Welcome to the Tulsa Ukulele Club Website

Welcome to the Tulsa Ukulele Club website. We are a group of people of all ages who enjoy playing the ukulele. We welcome every level of player from beginner to professional. We play a wide variety of music, as diverse as our membership. Right now, if you come to one of our meetings you are going to hear a lot of old time standards, country, folk and blues, possibly some Gospel, but we are welcome to new influences.

While our emphasis is on ukuleles, we welcome other instruments too. Bring your harmonica or guitar and of course, a kazoo is always welcome.

We are a family oriented organization and encourage the entire family to attend, even the little guys, so long as they do not disrupt the meeting. Watch this site for special announcements for meetings when we will be offering free beginner's ukulele lessons.

We have been evaluating several alternative sites for our meetings, Watch the blog postings below for the latest meeting place.

Thank you for visiting our Blog. You will also find a lot of useful links for songs and instruction material in the Handy Links section on the right side of the page.

We also have a web page that contains a lot of the songs in our song book -- see https://sites.google.com/site/tulsaukuleleclub/

We also have a YouTube channel and a Facebook page ("Tulsa Uke Club").

Please contact us if you have any questions at tulsaukes@gmail.com.







Monday, June 20, 2011

Kimo Hussey video



Kimo Hussey is a Hawaiian musician that is well known in the guitar and ukulele worlds. He is retired from his time as a pilot in the Air Force and now spends a lot of time in musical education, travelling to uke festivals and giving workshops.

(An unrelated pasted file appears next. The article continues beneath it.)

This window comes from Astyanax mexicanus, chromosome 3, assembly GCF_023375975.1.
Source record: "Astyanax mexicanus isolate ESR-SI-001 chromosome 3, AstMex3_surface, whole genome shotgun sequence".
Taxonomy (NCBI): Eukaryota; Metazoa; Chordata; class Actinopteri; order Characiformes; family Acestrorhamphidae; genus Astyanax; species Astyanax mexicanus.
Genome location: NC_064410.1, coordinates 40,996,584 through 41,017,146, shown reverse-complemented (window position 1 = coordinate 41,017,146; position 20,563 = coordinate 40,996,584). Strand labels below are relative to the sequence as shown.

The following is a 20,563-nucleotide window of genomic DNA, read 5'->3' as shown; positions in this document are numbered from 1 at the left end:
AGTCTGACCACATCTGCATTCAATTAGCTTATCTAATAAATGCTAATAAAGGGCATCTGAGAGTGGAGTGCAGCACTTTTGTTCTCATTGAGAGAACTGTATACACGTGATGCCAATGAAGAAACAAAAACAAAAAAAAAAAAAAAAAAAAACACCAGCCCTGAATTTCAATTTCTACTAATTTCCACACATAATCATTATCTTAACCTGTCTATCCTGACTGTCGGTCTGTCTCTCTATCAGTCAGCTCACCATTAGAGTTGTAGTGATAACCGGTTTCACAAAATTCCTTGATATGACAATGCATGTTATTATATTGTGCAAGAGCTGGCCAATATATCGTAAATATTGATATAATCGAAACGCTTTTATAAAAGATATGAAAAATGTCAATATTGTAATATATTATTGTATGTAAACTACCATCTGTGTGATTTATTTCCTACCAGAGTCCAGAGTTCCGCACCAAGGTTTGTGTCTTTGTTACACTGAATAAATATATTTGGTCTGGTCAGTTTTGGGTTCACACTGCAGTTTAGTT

He has a long standing arrangement with DeVine Guitars and his favorite instrument in a DeVine baritone 6 string, with the two lower pitched strings doubled, an octave apart.

Here is a video in which he compares a 4 string tenor to his 6 string baritone, showing the effects of the lower tone of the baritone on the song feeling.



I will add that Kimo commented in both 2010 and 2011festivals on the tone of my personal Pono tenor (with a low G) and thinks that it is very good.  He likes the lower tones of the larger instruments, as compared to a soprano.

You might want to also see his YouTube video called "troduction" in which he shows how to take the familiar 4 chord progression -- C, Am, F, G7 -- and by changing the position on the uke fretboard, change the voicing of the progression and use it in different parts of a song.

You can see Kimo and join him in a workshop, or get a private lesson from him at the Lone Star Uke Festival next spring in Dallas.  Details to follow next year.

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